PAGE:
Virginia Palmer, the US Ambassador to Ghana, has issued a warning that the country’s trade and investment could be harmed by the passing of the anti-LGBTQ+ bill.
While some American businesses are planning to invest in Ghana, according to Ambassador Palmer, any law that discriminates against LGBTQ+ individuals might harm Ghana’s reputation and deter investors.
“Lots of ethnic communities make Ghana strong, stable, and attractive for investments. I hope it stays that way with regard to the LGBTQ community. They should be managed to be made the colour of the money green or red if it’s Ghanaian, but if it is discrimination, then that will send a signal not to [only] LGBTQ investors and exporters but to other American companies. Then Ghana will be less welcoming…so, I hope it stays that welcoming.”Virginia Palmer
The Anti-LGBTQ+ Bill, which Parliament is presently debating, intends to criminalize LGBTQ+ behaviors, outlaw the promotion and support of LGBTQ+ content, and offer safety and assistance to minors and anyone engaged in LGBTQ+ concerns.
In July 2023, a request to enjoin Speaker of Parliament Alban Bagbin from proceeding with the bill’s consideration was denied by the Supreme Court of Ghana. A researcher by the name of Dr. Amanda Odoi submitted the application, claiming that the continued consideration of the law violates Article 108 of the 1992 Constitution.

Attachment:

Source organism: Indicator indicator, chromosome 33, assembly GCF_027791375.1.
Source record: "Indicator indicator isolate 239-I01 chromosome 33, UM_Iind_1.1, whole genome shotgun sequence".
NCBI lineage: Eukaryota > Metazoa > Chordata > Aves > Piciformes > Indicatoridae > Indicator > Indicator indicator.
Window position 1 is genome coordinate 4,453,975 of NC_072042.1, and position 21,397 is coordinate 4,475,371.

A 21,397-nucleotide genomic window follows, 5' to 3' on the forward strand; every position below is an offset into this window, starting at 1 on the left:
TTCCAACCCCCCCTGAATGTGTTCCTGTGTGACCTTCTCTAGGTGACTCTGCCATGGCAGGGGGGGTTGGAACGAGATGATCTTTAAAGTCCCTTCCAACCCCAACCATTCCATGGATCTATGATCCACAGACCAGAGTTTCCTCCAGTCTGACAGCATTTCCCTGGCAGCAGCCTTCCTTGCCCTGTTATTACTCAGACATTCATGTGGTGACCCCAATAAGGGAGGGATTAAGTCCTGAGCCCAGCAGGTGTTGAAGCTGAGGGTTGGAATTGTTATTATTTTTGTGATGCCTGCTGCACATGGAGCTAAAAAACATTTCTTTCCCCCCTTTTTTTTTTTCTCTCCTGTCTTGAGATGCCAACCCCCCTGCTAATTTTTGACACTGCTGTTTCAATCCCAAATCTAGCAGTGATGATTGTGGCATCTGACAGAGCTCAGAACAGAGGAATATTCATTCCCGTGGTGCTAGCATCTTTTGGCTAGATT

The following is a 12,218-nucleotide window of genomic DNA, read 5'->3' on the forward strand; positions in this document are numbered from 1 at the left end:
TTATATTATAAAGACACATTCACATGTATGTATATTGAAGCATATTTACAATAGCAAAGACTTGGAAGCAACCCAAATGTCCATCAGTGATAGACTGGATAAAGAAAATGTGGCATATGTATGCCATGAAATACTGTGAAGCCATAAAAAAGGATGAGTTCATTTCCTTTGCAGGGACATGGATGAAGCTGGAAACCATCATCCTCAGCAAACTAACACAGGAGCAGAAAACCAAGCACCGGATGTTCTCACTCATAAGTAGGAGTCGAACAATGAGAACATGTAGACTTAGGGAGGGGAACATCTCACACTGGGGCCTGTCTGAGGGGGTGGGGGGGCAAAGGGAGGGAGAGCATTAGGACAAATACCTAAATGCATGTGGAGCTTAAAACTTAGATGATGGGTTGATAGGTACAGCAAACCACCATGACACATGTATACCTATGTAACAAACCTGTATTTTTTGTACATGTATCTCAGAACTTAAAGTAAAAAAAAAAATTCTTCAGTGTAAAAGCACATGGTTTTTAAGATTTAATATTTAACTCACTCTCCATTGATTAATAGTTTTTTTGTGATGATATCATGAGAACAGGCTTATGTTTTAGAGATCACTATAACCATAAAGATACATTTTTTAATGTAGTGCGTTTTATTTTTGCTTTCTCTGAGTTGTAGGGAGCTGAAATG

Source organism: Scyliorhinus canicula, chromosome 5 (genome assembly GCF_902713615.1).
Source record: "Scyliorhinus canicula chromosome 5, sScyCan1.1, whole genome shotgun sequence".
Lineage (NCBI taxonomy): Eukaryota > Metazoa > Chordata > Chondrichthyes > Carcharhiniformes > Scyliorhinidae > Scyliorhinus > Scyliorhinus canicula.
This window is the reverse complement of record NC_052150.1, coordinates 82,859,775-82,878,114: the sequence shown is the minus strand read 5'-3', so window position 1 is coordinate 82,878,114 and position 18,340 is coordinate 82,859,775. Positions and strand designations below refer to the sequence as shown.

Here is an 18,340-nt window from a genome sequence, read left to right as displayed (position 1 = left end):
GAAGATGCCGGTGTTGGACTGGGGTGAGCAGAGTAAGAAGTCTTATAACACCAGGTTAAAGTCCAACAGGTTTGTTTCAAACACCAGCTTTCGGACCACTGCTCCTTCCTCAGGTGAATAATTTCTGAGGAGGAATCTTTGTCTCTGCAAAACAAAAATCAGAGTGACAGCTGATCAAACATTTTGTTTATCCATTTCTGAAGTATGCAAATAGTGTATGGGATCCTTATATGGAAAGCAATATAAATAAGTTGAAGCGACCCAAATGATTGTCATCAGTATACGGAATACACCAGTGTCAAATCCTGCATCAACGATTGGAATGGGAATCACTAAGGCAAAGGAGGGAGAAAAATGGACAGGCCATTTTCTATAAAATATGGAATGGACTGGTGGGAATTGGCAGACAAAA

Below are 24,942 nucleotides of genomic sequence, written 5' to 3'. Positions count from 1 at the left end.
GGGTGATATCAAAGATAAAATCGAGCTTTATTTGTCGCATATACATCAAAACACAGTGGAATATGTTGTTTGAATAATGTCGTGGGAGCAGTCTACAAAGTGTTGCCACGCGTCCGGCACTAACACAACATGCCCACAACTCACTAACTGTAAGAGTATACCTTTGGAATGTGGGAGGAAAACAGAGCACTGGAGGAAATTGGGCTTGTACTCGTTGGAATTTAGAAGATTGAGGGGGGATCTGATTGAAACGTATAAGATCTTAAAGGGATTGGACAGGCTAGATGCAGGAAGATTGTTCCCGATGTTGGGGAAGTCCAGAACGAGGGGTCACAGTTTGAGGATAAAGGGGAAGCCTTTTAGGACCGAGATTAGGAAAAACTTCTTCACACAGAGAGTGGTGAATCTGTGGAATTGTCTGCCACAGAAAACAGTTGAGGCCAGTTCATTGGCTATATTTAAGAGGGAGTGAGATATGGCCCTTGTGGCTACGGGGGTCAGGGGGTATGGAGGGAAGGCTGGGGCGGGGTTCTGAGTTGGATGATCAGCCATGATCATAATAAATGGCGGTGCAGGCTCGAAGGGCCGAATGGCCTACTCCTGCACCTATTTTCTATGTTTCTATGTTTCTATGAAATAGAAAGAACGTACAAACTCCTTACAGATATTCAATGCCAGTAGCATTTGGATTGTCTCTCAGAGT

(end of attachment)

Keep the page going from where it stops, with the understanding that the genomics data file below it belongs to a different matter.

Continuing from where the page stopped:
According to Article 108 of the Constitution, a bill or motion cannot be debated by Parliament if the person presiding believes it would result in taxation, a charge to the consolidated fund, or other use of public funds, unless the President has introduced it. The application claims that the bill, taken as a whole, will cost the consolidated funds and violate the 1992 Constitution because it is a private members bill.
This legal move fuels more discussion and controversy around the anti-LGBTQ+ bill, which has been the subject of varied perspectives from interested parties.
Ghana Not Perturbed About WorldBank Sanctions On Uganda
According to Rockson-Nelson Dafeamekpor, one of the bill’s proponents in Ghana’s Parliament, the World Bank’s action against Uganda, which has passed the anti-gay bill into law, is not alarming to Ghana in anyway.
As stated by the Member of Parliament (MP) for South Dayi, the World Bank cannot force African nations to accept homosexuality.
He said, “Ghana is not perturbed by what is happening in Uganda. In any case, the World Bank is a bank for all of us, it is not a bank of just a group of people.”
“Africa has 54 nations and if the world bank wants to blackmail Africa into accepting LGBTQ, I think they are wrong, they are biting more than they can chew. We will not back down today, we will not back down tomorrow.”Rocks on-Nelson Dafeamekpor
In response to Uganda’s contentious anti-LGBTQ law, the World Bank has stated that it will stop making new loans to that nation.
The lender with its headquarters in Washington, DC, announced on Tuesday that it would halt project financing, while it reviewed the procedures it had put in place to safeguard sexual and gender minorities against prejudice and exclusion in its projects.
The World Bank Group stated in May that it was “highly concerned” about the law’s adoption, since it did not align with the lender’s ideals.